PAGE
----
Reflection about HPM 2016 in Montpellier

By Sebastian Schorcht

In the following, I offer my reflection about the HPM Satellite Meeting of ICME-13, which took place in Montpellier from 18 – 22 July 2016, as if it was an interview between my “past” self and the post-conference me. The past of myself is the Interviewer and the post-conference self will answer the questions.

 

Interviewer: Dear future-self, nice to meet you. I’m happy you have found a few minutes to answer my questions. I have many questions about the conference you attended. For example, what is your impression of the HPM Community?

 

Post-conference self: Overwhelming, familiar, scientifically-sound, and interested in cultural activity. The spirit in the community was overwhelming, upon first meeting each other. However, things seemed very familiar to me, when everyone discussed about the research experience. The researchers in HPM are willing to help each other in their work. They enrich their research work by comments from others. Besides this overwhelming and familiar spirit, some presentations impressed me with their carefully extracted hypotheses and logical organization, e.g., the presentation by Katz or by Fried, Jahnke, & Guillemette, or by Chorlay. Specifically, I will remember the dramatic presentation, a cultural experience about complex numbers written by Hitchcock, which provided us with a very nice afternoon.

 

Interviewer: It sounds to me like a fruitful conference in Montpellier. What were your scientific take-home message and/or social outcome about this conference?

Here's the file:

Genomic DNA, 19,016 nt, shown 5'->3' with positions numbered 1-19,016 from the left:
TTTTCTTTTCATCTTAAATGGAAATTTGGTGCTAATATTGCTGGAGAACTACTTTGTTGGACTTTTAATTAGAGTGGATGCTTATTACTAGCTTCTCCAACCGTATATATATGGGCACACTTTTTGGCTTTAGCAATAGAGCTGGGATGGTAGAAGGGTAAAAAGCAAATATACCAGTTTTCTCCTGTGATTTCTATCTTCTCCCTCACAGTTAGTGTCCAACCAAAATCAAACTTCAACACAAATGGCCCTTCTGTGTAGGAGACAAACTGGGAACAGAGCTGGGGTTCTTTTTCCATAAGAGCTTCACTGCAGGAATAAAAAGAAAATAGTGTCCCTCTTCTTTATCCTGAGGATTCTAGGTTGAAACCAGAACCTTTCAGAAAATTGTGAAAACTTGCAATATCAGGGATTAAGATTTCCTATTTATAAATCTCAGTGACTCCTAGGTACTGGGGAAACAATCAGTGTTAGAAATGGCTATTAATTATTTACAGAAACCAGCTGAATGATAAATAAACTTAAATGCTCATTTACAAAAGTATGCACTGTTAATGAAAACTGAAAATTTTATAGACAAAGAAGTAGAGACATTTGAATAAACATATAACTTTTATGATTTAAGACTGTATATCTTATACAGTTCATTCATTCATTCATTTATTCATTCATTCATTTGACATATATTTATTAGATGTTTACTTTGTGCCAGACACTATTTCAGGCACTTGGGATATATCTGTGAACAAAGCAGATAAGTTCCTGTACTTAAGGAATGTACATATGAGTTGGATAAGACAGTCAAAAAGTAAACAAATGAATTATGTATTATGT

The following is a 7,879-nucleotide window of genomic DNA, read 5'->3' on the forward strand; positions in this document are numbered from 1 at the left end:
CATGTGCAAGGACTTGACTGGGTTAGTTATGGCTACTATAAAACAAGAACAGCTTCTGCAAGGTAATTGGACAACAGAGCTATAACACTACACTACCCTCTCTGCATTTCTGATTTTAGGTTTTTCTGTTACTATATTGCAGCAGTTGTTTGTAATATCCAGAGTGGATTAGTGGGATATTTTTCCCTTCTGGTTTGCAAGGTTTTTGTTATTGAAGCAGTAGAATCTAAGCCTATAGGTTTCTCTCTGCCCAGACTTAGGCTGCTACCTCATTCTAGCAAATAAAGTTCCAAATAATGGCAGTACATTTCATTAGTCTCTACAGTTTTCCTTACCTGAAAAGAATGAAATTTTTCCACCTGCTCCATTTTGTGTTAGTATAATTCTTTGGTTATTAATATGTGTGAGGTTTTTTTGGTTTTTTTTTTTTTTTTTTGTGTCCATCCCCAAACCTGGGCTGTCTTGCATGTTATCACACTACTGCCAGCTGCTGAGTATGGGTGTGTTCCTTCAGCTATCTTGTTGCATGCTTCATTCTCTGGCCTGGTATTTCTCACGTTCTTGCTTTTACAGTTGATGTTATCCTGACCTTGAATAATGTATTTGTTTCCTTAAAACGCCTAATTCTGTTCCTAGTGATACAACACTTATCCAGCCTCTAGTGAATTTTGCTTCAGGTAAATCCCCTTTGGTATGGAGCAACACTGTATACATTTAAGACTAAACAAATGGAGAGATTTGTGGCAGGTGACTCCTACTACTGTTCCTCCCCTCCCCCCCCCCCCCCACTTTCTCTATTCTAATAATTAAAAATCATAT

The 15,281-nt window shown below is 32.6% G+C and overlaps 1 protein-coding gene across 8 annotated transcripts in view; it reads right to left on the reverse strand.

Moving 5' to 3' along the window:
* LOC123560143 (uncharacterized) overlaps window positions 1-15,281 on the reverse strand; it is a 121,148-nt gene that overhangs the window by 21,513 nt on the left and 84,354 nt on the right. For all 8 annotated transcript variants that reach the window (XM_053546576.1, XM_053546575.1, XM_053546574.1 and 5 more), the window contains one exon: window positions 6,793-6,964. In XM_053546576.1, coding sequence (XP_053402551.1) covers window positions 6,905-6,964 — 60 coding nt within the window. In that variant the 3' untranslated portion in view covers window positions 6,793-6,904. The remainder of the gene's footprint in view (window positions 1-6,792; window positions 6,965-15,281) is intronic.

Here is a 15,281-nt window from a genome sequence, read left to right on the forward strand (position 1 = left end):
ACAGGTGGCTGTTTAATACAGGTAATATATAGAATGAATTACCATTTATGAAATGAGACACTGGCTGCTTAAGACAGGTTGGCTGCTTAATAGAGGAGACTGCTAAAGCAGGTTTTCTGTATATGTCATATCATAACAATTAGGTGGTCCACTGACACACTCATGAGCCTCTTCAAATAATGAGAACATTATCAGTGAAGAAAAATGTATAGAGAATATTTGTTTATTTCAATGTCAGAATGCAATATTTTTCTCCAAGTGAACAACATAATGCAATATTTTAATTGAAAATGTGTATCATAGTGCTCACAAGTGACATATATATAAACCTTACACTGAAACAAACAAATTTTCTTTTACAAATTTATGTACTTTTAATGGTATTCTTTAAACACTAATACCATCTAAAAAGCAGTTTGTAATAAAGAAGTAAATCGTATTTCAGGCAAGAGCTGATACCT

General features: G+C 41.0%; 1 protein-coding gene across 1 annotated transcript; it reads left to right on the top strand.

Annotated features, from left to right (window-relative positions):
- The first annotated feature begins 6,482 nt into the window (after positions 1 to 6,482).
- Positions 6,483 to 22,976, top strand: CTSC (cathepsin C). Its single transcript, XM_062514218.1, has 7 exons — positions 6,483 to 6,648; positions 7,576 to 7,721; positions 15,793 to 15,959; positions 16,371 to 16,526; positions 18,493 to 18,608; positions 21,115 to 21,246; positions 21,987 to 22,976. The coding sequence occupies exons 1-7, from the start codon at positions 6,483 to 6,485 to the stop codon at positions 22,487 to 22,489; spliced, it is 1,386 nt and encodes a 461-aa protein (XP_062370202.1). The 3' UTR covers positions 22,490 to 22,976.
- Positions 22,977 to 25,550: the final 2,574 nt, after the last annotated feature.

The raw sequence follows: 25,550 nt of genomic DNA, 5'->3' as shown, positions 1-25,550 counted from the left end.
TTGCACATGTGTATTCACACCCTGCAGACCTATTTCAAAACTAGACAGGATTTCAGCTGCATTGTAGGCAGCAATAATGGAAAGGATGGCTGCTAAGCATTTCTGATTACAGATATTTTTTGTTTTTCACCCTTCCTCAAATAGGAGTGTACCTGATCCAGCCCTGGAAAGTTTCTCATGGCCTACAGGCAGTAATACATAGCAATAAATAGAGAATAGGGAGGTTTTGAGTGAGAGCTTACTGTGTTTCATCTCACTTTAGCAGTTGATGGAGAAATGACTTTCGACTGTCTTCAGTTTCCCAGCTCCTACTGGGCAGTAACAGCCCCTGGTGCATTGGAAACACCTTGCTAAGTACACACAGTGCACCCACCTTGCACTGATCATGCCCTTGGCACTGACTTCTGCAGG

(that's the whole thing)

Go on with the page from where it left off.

Post-conference self: Perhaps there will be many scientific influences on my work. I can’t account for all of them right now, but I could make a presumption for you, my past myself:

I think there were many interesting ideas. For example, from Ewa Lakoma: she spoke about the concept of mathematical cognitive transgression (MCT) by Semadeni (2015).

The use of this concept to understand epistemological obstacles as forgotten transitions from a process to an objective view on mathematics expressions is a nice idea. Also, the ideas of Chorlay, who distinguished between mobilizable knowledge and available knowledge like Robert (2002). Chorlay enriches students’ available knowledge by meta-tasks, which requires reflection skills.

Furthermore, I obtained helpful database information. For example, the literature database Publimath in France (publimath.univ-irem.fr), the bibliographical database within the pre-conference document of ICME-13 (in Proceedings of HPM 2016) and the database within the TRIUMPHS-Project in USA (webpages.ursinus.edu/nscoville/TRIUMPHS.html), where original source projects about algebra, analysis, and topology and others are available for undergraduate mathematics instruction.

 

As for the social outcome, I met a lot of new friends and hopefully will keep in contact with them. My past myself, don’t hesitate to talk to them, when you arrive on Monday.

 

Interviewer: Which painting or photo would describe your experience at the conference?

 

 

Post-conference self: That’s a difficult question, because there are so many impressions. I can’t summarize them into one picture. If I must choose one of them, I choose the one above. It reminds me of the moment when I was asked to play the part of the renowned scholar Gert Schubring, and had to speak English in front of a big audience. Coincidentally, it reminds me of Argand, the face of the HPM 2016 Poster and Mediterranean Area. Also, I am reminded of new friends with whom I acted in this dramatic presentation.

 

Interviewer: What advice do you have for me?

 

Post-conference self (laughing): An advice for myself?  Don’t miss the “swimming materials” required for the conference dinner!

 

Sebastian Schorcht

Justus Liebig University Giessen,

Germany

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